Last Minute Guide to Acing Final Exams

By: Shay Rosen

As the fall semester draws to a close, many college students are faced with increasing anxiety over final exams, or rather whether or not their performance during those exams will elevate their grade to the desired level. While there's no substitution for semester long studying and academic preparedness, there are a few things students can do besides cramming to put their most knowledgeable face forward.

The first step is to know your professor. Most college professors will give plenty of indication as to what the final exams will contain. If not, you can usually expect something similar to the midterm or any other tests you've taken along the way. Some professors take great delight in testing on the most esoteric statements or principles of the study materials or lectures while others simply stick to the salient points. Those who fall into the former category should take up a lot more of your precious study time than those from the latter.

The second step is to study smart by tailoring your efforts to fit the type of class you're in. As an example, few literature professors will ask for specific details of a drama or novel, instead wanting to make sure you understand the overall themes of a story or the motivations behind the character contained therein. Study guides on popular fiction, such as the 'for dummies' series of books will usually impart a high level of understanding in a very small timeframe. A calculus final, on the other hand, will likely require you to have mastered the equations covered in class throughout the entire semester or at least the second half. Systematically going over them and working through some examples, either as a refresher or to learn what you should have already, is a good investment of your time.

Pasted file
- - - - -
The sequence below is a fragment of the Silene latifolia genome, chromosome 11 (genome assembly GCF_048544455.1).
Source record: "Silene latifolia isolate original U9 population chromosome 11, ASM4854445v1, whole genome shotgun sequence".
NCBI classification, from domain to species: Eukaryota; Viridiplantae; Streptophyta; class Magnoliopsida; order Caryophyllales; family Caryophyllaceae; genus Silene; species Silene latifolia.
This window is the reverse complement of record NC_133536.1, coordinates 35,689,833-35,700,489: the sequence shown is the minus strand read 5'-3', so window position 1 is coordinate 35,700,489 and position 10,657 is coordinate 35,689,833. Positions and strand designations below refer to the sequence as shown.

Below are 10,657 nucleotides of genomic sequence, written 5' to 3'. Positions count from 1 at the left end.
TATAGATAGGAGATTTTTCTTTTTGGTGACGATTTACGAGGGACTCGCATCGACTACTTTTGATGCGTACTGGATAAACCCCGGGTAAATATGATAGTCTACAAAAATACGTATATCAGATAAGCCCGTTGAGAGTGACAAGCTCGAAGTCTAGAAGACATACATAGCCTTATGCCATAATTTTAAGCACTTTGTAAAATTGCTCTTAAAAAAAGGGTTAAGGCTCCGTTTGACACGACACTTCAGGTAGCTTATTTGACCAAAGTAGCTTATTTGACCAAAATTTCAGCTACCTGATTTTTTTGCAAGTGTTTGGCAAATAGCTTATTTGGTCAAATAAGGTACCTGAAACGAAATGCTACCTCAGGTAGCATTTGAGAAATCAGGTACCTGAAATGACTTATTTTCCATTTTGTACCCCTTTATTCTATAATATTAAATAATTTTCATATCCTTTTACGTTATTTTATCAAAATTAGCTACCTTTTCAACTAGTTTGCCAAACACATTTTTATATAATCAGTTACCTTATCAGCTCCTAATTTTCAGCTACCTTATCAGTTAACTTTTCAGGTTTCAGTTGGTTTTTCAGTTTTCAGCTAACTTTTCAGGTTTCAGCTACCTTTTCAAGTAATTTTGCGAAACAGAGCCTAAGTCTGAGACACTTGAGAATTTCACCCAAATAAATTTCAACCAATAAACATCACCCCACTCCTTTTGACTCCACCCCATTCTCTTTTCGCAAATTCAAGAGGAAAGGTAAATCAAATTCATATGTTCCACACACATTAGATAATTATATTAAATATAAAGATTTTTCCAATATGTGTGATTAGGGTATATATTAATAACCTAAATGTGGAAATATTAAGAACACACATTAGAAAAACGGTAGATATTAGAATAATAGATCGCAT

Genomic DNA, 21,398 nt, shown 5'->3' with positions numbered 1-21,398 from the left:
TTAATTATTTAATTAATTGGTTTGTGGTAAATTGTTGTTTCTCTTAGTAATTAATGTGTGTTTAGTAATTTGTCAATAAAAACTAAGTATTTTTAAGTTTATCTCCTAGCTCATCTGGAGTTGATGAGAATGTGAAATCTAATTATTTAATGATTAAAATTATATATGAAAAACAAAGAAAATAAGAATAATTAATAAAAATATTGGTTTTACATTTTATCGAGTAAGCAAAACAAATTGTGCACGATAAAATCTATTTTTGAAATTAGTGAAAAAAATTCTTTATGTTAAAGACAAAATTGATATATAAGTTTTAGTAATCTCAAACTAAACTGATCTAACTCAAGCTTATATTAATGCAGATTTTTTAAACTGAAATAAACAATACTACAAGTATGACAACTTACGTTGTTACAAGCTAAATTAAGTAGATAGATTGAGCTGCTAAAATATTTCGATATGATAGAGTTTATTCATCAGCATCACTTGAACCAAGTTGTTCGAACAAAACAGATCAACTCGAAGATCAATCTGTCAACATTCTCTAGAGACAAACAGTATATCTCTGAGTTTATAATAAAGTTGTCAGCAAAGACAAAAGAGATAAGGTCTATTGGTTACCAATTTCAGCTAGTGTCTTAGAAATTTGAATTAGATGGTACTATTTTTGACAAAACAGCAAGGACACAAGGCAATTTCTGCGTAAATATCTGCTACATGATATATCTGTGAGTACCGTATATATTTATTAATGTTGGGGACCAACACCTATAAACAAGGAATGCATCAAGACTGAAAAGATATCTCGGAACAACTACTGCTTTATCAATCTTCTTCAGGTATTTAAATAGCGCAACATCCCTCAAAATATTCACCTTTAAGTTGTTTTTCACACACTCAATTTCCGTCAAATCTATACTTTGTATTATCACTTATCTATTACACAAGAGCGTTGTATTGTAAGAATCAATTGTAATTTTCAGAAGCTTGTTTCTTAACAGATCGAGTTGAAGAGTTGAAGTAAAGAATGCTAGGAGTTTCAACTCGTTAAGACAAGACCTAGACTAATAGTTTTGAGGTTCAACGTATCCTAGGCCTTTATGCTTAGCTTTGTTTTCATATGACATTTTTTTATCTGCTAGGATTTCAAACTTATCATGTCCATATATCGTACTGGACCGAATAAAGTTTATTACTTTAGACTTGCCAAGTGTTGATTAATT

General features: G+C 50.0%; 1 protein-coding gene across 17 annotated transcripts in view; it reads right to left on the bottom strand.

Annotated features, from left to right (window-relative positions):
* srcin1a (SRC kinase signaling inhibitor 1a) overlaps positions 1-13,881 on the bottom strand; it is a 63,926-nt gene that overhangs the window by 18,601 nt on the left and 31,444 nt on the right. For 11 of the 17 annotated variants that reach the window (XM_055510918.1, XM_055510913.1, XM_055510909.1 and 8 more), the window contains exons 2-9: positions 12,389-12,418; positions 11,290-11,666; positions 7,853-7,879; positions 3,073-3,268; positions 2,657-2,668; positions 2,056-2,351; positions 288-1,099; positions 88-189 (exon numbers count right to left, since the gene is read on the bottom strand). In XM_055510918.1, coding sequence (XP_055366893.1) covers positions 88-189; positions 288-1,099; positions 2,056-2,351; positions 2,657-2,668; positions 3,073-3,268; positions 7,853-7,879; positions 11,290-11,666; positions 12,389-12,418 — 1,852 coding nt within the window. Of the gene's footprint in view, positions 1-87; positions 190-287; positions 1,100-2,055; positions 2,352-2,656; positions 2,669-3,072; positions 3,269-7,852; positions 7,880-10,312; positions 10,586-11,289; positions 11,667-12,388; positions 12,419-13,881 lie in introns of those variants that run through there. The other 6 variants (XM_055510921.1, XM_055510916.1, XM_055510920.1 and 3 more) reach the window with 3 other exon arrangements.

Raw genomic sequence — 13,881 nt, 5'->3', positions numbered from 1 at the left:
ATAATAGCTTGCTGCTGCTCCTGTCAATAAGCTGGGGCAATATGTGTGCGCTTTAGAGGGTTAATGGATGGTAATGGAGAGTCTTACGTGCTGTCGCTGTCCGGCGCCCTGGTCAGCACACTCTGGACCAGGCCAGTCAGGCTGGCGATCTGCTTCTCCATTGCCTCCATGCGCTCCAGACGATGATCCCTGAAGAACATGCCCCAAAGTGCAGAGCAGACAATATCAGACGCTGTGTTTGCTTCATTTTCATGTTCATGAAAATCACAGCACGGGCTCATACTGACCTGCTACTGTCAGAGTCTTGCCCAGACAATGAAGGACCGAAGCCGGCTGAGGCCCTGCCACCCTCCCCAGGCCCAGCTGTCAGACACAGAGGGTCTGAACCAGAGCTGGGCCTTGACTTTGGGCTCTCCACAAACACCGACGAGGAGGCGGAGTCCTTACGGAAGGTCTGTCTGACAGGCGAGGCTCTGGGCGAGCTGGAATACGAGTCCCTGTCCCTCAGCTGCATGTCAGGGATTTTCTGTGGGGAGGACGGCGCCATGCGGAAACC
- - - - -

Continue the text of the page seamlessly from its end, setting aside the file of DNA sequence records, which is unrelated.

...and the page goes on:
The third step is to know yourself, specifically how much sleep you need to be functional. Getting less sleep than normal is a given, but there's a point at which your mind will have a much harder time recalling all that last minute knowledge you've attempted to stuff it full of. Some people can function perfectly with three hours of sleep, while others need six. It's better to be under-prepared and well rested than to be the walking dead.

The final step is to play the odds based on your academic situation. If you have a high GPA and want to retain it, you probably have a class or two that doesn't present much of a problem for you. Skip studying for those and concentrate on the classes that you have a hard time with. Analytical thinkers who dread an essay test may want to brush up on their understanding of sociology themes for a sociology class rather than spend time solidifying their understanding of covalent bonding for a chemistry final. Needless to say, if your goal is simply to pass and you have a class or two for which your performance up to finals leaves you wondering if you'll have to take the class again, spend your time there.

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